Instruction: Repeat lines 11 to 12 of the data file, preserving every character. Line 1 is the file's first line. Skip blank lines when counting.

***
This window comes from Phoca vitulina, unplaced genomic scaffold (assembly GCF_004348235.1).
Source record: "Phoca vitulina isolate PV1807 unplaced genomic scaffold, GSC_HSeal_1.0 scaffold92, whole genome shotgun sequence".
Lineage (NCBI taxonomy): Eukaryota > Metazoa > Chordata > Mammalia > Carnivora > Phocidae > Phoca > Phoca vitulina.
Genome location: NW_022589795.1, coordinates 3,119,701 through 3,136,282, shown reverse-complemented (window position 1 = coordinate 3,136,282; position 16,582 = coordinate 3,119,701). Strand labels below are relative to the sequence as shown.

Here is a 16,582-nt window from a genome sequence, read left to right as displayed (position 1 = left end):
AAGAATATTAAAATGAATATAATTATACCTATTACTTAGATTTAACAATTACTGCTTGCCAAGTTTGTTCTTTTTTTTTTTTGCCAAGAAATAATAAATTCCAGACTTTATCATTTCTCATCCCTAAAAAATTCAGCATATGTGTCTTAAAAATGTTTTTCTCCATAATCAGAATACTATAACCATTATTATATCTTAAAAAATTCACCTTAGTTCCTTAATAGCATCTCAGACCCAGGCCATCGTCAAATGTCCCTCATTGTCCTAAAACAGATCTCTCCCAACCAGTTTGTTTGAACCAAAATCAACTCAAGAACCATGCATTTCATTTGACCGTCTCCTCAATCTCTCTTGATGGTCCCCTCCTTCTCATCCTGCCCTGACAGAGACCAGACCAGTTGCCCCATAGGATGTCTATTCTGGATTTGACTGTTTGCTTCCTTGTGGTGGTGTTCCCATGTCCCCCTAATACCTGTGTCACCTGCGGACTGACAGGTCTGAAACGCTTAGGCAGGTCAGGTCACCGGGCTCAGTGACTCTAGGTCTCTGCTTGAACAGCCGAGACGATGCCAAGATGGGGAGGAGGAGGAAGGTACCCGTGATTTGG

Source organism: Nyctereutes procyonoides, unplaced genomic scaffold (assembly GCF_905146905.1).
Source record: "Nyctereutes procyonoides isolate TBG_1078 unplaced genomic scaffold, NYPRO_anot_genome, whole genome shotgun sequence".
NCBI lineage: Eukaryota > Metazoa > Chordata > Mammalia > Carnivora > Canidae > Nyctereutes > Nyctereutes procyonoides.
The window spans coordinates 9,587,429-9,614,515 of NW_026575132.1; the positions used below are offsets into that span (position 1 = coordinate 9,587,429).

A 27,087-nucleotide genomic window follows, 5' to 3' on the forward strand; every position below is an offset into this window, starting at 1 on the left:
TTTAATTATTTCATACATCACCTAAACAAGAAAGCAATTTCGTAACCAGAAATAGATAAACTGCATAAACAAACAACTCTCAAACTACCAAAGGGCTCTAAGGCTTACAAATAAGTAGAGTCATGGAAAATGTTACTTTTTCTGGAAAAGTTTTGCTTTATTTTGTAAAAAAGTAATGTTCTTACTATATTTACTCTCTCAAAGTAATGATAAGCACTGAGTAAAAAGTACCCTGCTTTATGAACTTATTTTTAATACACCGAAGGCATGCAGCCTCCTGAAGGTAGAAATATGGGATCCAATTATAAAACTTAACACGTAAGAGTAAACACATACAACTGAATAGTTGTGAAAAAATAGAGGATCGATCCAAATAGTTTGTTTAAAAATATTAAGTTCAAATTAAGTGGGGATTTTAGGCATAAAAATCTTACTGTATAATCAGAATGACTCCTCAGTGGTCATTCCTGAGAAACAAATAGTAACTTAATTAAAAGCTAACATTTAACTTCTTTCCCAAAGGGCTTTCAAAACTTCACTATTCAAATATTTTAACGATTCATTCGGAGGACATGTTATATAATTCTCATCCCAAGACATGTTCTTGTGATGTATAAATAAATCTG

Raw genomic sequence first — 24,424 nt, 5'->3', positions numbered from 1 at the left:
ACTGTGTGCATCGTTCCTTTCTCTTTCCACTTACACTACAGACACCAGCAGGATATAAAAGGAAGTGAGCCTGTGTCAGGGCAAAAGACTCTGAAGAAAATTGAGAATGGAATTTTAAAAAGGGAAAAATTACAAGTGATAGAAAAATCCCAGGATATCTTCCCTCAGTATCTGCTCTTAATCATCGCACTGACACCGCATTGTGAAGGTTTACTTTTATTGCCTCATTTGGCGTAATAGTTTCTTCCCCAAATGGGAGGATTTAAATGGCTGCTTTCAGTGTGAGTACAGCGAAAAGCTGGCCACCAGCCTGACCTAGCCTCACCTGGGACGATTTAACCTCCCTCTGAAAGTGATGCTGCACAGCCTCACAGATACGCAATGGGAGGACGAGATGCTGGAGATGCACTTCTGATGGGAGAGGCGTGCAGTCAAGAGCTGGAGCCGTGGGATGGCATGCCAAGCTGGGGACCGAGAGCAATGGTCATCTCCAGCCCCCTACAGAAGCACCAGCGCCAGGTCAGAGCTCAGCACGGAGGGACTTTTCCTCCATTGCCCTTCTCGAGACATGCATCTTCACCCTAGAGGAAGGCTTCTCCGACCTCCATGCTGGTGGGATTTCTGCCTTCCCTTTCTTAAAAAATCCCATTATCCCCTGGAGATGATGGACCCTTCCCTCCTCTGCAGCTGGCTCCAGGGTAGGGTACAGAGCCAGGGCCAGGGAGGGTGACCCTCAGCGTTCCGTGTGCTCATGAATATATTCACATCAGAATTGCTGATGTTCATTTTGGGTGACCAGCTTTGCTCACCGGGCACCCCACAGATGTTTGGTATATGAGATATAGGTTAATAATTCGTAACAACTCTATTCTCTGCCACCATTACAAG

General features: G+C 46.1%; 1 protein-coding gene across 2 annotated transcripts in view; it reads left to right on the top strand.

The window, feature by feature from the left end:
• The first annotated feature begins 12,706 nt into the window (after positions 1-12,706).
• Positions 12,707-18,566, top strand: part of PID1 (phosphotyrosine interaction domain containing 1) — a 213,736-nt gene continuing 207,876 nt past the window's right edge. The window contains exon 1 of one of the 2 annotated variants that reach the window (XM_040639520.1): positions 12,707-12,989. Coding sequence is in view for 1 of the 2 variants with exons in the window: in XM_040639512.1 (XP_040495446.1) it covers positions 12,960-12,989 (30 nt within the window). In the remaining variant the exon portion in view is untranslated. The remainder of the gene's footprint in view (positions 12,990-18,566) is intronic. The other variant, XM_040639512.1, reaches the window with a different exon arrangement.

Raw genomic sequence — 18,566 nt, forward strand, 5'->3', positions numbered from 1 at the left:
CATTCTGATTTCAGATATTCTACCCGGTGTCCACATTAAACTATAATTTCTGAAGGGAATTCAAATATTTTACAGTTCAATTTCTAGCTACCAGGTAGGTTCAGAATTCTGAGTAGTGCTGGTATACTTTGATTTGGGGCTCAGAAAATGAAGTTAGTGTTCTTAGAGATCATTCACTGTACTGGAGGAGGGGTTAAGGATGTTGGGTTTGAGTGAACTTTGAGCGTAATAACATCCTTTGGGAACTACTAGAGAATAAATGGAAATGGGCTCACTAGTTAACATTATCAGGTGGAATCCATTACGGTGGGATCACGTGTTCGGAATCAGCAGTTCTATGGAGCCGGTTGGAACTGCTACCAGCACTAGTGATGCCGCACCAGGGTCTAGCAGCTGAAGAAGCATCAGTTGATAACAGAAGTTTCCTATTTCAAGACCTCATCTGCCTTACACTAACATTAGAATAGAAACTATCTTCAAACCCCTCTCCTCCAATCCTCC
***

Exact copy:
A 27,087-nucleotide genomic window follows, 5' to 3' on the forward strand; every position below is an offset into this window, starting at 1 on the left:
TTTAATTATTTCATACATCACCTAAACAAGAAAGCAATTTCGTAACCAGAAATAGATAAACTGCATAAACAAACAACTCTCAAACTACCAAAGGGCTCTAAGGCTTACAAATAAGTAGAGTCATGGAAAATGTTACTTTTTCTGGAAAAGTTTTGCTTTATTTTGTAAAAAAGTAATGTTCTTACTATATTTACTCTCTCAAAGTAATGATAAGCACTGAGTAAAAAGTACCCTGCTTTATGAACTTATTTTTAATACACCGAAGGCATGCAGCCTCCTGAAGGTAGAAATATGGGATCCAATTATAAAACTTAACACGTAAGAGTAAACACATACAACTGAATAGTTGTGAAAAAATAGAGGATCGATCCAAATAGTTTGTTTAAAAATATTAAGTTCAAATTAAGTGGGGATTTTAGGCATAAAAATCTTACTGTATAATCAGAATGACTCCTCAGTGGTCATTCCTGAGAAACAAATAGTAACTTAATTAAAAGCTAACATTTAACTTCTTTCCCAAAGGGCTTTCAAAACTTCACTATTCAAATATTTTAACGATTCATTCGGAGGACATGTTATATAATTCTCATCCCAAGACATGTTCTTGTGATGTATAAATAAATCTG